At the height (or depth) of the French Revolution, Sydney Carton has exchanged places and names with aristocrat Charles Darnay, winning just enough time for Darnay and his family to be smuggled to safety in England. As Carton is led to the guillotine, a seamstress condemned to the same fate shares a confidence with him.
“WILL you let me ask you one last question? I am very ignorant, and it troubles me — just a little.”
“Tell me what it is.”
“I have a cousin, an only relative and an orphan, like myself, whom I love very dearly. She is five years younger than I, and she lives in a farmer’s house in the south country. What I have been thinking as we came along is this: — If the Republic really does good to the poor, and they come to be less hungry, and in all ways to suffer less, she may live a long time: she may even live to be old.”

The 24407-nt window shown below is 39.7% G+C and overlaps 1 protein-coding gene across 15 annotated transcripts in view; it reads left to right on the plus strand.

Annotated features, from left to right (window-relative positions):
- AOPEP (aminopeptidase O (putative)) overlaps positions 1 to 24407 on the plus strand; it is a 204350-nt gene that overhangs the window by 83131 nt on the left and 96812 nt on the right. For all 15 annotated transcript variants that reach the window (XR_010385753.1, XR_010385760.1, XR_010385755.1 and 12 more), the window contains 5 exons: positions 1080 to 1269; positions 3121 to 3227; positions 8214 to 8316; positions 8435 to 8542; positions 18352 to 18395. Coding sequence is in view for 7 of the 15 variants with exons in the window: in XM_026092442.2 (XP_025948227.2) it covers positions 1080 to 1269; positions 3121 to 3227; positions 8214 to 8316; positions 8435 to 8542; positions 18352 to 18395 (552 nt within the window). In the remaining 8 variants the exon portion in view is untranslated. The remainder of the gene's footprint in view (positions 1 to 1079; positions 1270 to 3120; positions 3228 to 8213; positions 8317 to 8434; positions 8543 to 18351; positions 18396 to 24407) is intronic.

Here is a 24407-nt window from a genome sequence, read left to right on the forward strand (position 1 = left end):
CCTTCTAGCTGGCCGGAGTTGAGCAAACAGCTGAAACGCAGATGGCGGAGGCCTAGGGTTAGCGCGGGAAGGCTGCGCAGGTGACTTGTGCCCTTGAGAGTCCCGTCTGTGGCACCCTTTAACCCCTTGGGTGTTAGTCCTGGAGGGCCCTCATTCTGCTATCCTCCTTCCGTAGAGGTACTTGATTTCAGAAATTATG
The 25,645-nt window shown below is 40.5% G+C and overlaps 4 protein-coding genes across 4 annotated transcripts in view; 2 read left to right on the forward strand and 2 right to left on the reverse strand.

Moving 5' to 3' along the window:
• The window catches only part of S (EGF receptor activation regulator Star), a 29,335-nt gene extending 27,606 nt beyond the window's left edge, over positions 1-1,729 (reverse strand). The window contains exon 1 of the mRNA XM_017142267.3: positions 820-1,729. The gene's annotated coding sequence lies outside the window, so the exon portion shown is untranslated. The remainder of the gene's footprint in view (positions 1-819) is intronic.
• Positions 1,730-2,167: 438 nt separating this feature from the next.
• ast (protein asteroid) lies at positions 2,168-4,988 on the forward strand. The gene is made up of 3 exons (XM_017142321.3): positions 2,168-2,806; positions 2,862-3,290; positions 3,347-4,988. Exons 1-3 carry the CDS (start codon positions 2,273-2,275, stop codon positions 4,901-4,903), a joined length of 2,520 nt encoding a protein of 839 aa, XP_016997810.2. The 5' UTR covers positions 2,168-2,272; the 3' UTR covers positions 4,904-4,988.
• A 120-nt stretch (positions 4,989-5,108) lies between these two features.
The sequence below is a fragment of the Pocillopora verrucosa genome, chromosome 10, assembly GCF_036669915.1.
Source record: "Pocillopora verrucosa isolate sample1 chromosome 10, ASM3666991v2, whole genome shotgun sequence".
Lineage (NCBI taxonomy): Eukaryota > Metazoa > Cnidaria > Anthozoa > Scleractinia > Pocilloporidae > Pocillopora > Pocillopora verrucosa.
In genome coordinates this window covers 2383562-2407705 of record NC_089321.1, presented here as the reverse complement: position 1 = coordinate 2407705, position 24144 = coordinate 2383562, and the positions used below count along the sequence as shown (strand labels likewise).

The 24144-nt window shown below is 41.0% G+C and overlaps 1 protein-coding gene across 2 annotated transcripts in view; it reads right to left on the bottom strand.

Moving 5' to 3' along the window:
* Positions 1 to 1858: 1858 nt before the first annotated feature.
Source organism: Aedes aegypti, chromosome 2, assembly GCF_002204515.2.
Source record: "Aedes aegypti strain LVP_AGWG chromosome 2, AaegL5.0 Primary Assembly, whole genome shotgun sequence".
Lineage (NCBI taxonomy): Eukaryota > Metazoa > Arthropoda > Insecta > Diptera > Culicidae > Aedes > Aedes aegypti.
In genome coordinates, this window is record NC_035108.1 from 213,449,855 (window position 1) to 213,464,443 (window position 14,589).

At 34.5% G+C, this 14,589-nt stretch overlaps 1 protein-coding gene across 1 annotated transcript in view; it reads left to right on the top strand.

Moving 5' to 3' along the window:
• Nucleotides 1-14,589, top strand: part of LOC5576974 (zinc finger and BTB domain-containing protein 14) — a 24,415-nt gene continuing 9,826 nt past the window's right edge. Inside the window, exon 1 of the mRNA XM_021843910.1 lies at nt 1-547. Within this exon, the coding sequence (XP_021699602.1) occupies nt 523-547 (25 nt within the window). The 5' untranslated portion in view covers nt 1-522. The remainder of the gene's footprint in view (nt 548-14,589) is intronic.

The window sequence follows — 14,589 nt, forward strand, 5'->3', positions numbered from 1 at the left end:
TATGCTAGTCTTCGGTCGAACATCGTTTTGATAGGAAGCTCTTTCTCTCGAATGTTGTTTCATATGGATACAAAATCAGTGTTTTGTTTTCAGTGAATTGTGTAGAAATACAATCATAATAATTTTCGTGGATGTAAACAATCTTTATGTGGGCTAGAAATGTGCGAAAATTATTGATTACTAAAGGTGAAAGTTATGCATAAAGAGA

“What then, my gentle sister?”
“Do you think:” the uncomplaining eyes in which there is so much endurance, fill with tears, and the lips part a little more and tremble: “that it will seem long to me, while I wait for her in the better land where I trust both you and I will be mercifully sheltered?”